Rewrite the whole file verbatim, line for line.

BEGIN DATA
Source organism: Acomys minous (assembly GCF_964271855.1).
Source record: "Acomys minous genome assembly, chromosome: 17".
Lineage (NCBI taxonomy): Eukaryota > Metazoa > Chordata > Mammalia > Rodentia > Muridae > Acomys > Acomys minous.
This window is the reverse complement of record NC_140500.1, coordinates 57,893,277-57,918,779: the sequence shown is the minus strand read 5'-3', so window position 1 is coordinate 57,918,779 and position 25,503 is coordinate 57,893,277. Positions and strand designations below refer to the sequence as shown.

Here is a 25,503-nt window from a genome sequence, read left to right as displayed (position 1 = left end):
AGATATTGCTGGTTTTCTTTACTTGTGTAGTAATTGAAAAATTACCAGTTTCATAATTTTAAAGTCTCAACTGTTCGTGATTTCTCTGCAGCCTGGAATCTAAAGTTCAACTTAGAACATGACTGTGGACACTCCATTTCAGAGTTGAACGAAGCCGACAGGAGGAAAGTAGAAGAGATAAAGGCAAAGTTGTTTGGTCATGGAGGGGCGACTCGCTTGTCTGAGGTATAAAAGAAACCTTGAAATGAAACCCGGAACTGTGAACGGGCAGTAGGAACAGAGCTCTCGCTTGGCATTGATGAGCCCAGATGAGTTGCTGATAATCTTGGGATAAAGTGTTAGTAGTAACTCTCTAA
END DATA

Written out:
Source organism: Acomys minous (assembly GCF_964271855.1).
Source record: "Acomys minous genome assembly, chromosome: 17".
Lineage (NCBI taxonomy): Eukaryota > Metazoa > Chordata > Mammalia > Rodentia > Muridae > Acomys > Acomys minous.
This window is the reverse complement of record NC_140500.1, coordinates 57,893,277-57,918,779: the sequence shown is the minus strand read 5'-3', so window position 1 is coordinate 57,918,779 and position 25,503 is coordinate 57,893,277. Positions and strand designations below refer to the sequence as shown.

Here is a 25,503-nt window from a genome sequence, read left to right as displayed (position 1 = left end):
AGATATTGCTGGTTTTCTTTACTTGTGTAGTAATTGAAAAATTACCAGTTTCATAATTTTAAAGTCTCAACTGTTCGTGATTTCTCTGCAGCCTGGAATCTAAAGTTCAACTTAGAACATGACTGTGGACACTCCATTTCAGAGTTGAACGAAGCCGACAGGAGGAAAGTAGAAGAGATAAAGGCAAAGTTGTTTGGTCATGGAGGGGCGACTCGCTTGTCTGAGGTATAAAAGAAACCTTGAAATGAAACCCGGAACTGTGAACGGGCAGTAGGAACAGAGCTCTCGCTTGGCATTGATGAGCCCAGATGAGTTGCTGATAATCTTGGGATAAAGTGTTAGTAGTAACTCTCTAA